Assyr Abdulle earned his Ph.D. in mathematics from the University of Geneva in 2001. He completed his first post-doctoral year at Princeton University in the Program in Applied and Computational Mathematics with successive positions at ETH Zurich, the University of Basel, and the University of Edinburgh. He was appointed full professor and chair of computational mathematics and numerical analysis at EPFL in 2009. He has been the director of the mathematics institute at EPFL since 2017.
His awards include the SciCADE new talent prize (2005), an Advanced Research Fellowship by the UK Engineering and Physical Sciences Research Council (2007), the SIAM Wilkinson Prize in Numerical Analysis and Scientific Computing (2009) and the SIAM Germund Dahlquist Prize (2013).
His research interests concern numerical methods for multiscale partial differential equations, numerical homogenization methods, Bayesian inverse problems as well as numerical methods for deterministic dynamical systems and stochastic differential equations.

Anne-Sophie Bonnet-Ben Dhia is a former student of the Ecole Normale Supérieure de Jeunes Filles. She received the PhD degree in Applied Mathematics in 1988 and the Habilitation à Diriger les Recherches in 1995 from the University Pierre et Marie Curie. She is presently Directeur de Recherche at CNRS.
She is the leader of the research team POEMS (associated to CNRS, INRIA and the Ecole Nationale Supérieure de Techniques Avancées) whose activities are devoted to the  mathematical and numerical analysis of wave phenomena. She is a specialist of spectral theory  and  scattering theory, with a particular interest for waveguides configurations. Her theoretical and numerical contributions apply to various physical domains covering optics and electromagnetism, water waves, acoustics, aeroacoustics and ultrasonics.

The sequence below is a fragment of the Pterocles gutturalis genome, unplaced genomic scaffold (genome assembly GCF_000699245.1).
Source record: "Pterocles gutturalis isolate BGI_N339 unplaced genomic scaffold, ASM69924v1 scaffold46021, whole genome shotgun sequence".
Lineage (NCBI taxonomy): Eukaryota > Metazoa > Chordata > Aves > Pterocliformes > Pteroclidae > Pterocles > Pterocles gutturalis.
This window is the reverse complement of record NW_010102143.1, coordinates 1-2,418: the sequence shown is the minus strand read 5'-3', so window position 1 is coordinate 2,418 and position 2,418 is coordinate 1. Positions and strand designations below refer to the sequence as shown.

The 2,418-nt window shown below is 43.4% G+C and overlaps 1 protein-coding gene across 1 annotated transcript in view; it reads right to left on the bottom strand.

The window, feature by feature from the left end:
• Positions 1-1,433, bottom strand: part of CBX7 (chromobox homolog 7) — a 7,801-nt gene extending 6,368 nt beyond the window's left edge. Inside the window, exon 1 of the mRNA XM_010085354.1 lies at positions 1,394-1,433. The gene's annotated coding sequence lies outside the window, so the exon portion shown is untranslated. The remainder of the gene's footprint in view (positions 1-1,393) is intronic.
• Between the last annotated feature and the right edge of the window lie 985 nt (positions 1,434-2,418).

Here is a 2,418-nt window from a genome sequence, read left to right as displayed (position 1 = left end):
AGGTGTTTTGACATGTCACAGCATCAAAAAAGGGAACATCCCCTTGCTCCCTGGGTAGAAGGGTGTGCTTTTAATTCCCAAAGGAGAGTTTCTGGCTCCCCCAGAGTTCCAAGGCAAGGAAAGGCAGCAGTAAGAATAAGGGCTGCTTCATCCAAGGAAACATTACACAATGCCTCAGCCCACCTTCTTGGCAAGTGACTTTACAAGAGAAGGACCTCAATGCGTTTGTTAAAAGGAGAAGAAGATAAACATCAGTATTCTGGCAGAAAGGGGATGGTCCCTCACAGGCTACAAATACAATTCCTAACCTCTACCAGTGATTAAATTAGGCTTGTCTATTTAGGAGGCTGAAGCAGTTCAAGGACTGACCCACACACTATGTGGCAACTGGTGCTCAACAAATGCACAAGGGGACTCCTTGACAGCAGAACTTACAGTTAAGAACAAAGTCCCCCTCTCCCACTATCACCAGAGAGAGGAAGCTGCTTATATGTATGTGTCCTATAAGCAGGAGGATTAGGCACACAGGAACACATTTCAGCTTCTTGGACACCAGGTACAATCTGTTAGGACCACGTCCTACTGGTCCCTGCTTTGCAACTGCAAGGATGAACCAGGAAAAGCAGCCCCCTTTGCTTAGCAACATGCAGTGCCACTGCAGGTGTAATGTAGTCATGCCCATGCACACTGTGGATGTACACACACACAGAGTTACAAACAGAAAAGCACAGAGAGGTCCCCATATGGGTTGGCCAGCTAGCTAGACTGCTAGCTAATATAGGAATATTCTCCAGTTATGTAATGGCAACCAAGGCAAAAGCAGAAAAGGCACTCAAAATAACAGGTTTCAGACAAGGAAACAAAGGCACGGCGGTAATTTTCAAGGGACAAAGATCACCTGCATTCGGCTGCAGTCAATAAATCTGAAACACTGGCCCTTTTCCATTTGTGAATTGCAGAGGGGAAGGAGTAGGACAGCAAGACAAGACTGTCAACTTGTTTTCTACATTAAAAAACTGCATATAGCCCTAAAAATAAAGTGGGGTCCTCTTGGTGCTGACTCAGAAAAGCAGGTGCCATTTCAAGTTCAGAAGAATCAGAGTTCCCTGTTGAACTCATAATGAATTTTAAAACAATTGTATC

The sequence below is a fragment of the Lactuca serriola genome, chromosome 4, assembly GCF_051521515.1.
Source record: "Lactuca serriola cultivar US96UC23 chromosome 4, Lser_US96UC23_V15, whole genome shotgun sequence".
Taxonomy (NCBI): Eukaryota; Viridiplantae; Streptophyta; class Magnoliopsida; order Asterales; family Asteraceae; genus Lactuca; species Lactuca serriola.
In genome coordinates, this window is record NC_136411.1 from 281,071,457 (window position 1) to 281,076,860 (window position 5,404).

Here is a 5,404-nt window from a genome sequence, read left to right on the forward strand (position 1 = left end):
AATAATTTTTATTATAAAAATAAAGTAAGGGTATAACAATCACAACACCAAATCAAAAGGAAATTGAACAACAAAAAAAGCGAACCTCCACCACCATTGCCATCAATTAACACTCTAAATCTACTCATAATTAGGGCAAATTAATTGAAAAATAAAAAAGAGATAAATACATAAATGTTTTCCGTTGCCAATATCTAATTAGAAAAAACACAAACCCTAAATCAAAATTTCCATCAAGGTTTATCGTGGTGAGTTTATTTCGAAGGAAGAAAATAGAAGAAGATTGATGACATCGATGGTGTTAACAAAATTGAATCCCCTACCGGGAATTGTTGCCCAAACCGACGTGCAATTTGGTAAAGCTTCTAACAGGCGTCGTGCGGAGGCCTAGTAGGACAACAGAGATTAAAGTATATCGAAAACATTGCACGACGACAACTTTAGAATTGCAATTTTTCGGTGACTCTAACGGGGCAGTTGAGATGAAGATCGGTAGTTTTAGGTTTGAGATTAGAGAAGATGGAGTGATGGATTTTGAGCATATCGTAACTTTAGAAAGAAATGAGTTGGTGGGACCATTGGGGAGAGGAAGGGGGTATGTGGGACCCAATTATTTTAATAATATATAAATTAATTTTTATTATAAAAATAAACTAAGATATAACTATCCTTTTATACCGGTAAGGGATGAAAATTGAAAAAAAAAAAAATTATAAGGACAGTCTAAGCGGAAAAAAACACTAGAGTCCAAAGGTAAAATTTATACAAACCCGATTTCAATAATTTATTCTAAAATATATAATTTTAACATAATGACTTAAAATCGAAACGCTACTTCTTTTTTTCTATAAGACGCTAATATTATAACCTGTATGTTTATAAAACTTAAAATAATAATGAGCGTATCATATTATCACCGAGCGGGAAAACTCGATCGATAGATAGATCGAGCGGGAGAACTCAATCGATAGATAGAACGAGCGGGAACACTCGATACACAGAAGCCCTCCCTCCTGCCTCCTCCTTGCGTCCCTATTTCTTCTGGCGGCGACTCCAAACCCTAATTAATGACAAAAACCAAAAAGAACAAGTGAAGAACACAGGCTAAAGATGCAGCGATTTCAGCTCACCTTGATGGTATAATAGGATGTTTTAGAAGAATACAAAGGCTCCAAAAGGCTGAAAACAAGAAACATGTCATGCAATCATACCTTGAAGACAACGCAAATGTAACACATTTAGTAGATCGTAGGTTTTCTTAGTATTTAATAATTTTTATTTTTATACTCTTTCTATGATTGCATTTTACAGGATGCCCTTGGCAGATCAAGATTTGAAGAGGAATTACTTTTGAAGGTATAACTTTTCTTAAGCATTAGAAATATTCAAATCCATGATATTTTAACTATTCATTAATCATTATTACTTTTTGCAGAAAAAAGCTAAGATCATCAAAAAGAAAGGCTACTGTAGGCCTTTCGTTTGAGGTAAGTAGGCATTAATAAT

Josselin Garnier has been a professor in applied mathematics since 2001, firstin Toulouse, then in Paris at the University Paris Diderot, and at Ecole Polytechnique since 2016. His research interests concern various aspects of applied probability, including wave propagation in random media, imaging for waves in complex media, uncertainty quantification, and the design and analysis of stochastic algorithms.

Marlis Hochbruck, born in 1964 in Germany, received her diploma degree in Technomathematics in 1989 and graduated in 1992 at the University of Karlsruhe. Her PhD studies included a research stay at the NASA Ames Research Center in California.afterwards, she held postdoctoral positions at ETH Zürich, University of Würzburg, and University of Tübingen, where she completed her habilitation in 1997. In the winter semester 1997/98 she held a substitute professorship at University of Kaiserslautern. In 1998 she became a full professor for applied mathematics at Heinrich-Heine University of Düsseldorf and in 2010 she moved to her current affiliation at Karlsruhe Institute of Technology (KIT) as a full professor of numerical analysis.Her research interests lie in various fields of numerical analysis, reaching from Krylov subspace methods for linear systems and matrix functions to the construction, analysis, and efficient implementation of time integrators for partial differential equations. Most recently, the focus was on time integration of wave type problems.  Marlis Hochbruck is a member of several committees of the German Research Foundation (DFG), currently as one of its vice presidents. At KIT, she was the speaker of the DFG Research Training Group 1294 "Analysis, simulation and design of nanotechnology processes" from 2011-2015 and is now the speaker of the DFG Collaborative Research Center 1173 "Wave phenomena: analysis and numerics".